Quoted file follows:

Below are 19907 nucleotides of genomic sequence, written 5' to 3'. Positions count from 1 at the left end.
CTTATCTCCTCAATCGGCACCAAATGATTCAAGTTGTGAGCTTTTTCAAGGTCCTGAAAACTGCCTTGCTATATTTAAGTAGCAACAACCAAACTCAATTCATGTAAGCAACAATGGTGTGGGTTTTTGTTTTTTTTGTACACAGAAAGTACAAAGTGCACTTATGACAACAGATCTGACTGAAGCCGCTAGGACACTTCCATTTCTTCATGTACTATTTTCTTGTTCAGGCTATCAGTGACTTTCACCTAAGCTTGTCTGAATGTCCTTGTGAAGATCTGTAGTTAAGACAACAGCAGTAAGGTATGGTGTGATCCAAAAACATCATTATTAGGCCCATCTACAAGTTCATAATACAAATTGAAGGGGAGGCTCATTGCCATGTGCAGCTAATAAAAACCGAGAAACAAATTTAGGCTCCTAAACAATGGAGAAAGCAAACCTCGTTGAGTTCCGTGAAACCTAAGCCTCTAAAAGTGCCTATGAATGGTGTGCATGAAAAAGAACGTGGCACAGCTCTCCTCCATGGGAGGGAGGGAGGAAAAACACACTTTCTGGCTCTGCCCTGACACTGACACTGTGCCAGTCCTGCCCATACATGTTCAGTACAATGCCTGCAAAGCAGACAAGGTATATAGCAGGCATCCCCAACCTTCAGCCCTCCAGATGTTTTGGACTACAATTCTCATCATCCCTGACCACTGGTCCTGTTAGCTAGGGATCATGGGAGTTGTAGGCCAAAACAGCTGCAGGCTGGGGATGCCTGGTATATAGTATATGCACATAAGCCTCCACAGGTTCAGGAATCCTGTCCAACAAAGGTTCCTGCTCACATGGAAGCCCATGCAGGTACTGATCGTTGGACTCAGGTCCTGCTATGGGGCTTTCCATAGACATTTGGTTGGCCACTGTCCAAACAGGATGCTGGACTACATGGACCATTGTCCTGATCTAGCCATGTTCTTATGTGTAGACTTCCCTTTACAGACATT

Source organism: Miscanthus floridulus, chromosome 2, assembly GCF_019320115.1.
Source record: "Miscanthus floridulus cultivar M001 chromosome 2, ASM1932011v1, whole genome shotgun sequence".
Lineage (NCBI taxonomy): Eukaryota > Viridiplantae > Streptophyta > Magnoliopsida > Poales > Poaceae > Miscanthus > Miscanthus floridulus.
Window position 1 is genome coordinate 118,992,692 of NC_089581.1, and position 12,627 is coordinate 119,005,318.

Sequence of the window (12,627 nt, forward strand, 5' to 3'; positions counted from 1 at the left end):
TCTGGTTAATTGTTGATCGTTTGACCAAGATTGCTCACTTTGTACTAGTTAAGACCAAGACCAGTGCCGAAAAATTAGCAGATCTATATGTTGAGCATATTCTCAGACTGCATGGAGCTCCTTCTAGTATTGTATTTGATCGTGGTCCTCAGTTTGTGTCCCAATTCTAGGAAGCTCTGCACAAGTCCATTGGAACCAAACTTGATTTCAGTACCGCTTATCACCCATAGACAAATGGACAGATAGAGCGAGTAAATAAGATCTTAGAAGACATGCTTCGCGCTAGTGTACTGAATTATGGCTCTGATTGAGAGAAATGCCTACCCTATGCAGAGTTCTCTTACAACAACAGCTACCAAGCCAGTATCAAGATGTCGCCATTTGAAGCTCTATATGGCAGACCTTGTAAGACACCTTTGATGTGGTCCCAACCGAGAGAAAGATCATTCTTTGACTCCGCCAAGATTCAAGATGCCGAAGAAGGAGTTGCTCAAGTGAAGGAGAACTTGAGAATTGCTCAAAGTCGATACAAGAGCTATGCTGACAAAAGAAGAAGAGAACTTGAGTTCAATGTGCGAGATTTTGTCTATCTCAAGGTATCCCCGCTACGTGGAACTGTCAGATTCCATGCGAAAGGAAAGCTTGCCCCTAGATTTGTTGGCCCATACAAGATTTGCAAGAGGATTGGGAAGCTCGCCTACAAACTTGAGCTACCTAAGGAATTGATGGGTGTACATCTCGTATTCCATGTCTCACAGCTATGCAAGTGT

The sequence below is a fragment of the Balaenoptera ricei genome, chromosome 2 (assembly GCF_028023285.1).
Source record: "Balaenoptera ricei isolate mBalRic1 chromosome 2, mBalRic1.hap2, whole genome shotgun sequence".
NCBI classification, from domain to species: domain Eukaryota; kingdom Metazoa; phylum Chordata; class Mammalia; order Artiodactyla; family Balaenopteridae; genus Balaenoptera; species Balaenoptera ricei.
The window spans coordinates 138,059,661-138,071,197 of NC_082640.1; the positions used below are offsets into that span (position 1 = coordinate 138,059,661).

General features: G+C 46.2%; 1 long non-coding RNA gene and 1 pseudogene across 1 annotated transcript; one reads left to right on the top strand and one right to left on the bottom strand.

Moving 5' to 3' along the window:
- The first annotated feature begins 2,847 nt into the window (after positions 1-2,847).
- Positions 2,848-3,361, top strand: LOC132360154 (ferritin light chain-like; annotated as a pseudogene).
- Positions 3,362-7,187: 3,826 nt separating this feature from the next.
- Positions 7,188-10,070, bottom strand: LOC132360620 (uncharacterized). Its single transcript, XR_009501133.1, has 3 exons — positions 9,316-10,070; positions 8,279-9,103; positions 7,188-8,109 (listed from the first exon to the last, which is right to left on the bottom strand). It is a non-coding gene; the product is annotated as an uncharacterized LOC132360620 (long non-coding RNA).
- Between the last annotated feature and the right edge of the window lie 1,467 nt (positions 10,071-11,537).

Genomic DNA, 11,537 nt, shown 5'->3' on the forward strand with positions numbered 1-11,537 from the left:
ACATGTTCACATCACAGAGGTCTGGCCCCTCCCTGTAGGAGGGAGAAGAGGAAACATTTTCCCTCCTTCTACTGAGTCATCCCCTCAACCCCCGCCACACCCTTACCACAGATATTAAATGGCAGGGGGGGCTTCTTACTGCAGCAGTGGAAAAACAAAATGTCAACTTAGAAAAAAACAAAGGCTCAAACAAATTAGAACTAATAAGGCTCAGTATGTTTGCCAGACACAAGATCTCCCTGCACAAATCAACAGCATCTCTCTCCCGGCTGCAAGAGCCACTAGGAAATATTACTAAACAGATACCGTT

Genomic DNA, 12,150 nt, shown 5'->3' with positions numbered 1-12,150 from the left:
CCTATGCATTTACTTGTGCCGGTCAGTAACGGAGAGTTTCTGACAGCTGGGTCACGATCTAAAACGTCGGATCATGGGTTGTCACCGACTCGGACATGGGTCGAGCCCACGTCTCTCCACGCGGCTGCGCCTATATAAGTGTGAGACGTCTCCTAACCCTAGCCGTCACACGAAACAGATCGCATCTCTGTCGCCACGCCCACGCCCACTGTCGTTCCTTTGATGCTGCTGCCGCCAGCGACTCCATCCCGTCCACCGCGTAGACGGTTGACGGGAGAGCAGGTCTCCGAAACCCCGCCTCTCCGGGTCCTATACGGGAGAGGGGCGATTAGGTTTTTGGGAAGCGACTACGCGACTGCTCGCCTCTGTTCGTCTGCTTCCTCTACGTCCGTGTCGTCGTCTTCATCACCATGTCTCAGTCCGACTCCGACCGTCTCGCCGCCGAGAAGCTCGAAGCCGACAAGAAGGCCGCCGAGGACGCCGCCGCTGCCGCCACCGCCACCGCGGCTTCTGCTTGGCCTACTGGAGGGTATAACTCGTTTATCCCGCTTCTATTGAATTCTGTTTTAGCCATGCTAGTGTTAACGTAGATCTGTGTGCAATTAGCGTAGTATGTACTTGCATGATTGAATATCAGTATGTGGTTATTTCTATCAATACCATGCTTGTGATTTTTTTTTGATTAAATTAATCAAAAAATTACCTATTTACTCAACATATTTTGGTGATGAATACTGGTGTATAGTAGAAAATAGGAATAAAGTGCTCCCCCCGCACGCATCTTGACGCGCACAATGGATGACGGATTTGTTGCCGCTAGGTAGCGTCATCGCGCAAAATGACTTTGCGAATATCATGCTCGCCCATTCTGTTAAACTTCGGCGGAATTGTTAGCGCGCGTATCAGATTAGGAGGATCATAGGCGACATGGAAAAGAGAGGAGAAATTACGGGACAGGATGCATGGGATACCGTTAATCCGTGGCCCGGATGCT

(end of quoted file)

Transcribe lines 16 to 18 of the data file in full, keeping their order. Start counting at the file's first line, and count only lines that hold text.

- Positions 2,848-3,361, top strand: LOC132360154 (ferritin light chain-like; annotated as a pseudogene).
- Positions 3,362-7,187: 3,826 nt separating this feature from the next.
- Positions 7,188-10,070, bottom strand: LOC132360620 (uncharacterized). Its single transcript, XR_009501133.1, has 3 exons — positions 9,316-10,070; positions 8,279-9,103; positions 7,188-8,109 (listed from the first exon to the last, which is right to left on the bottom strand). It is a non-coding gene; the product is annotated as an uncharacterized LOC132360620 (long non-coding RNA).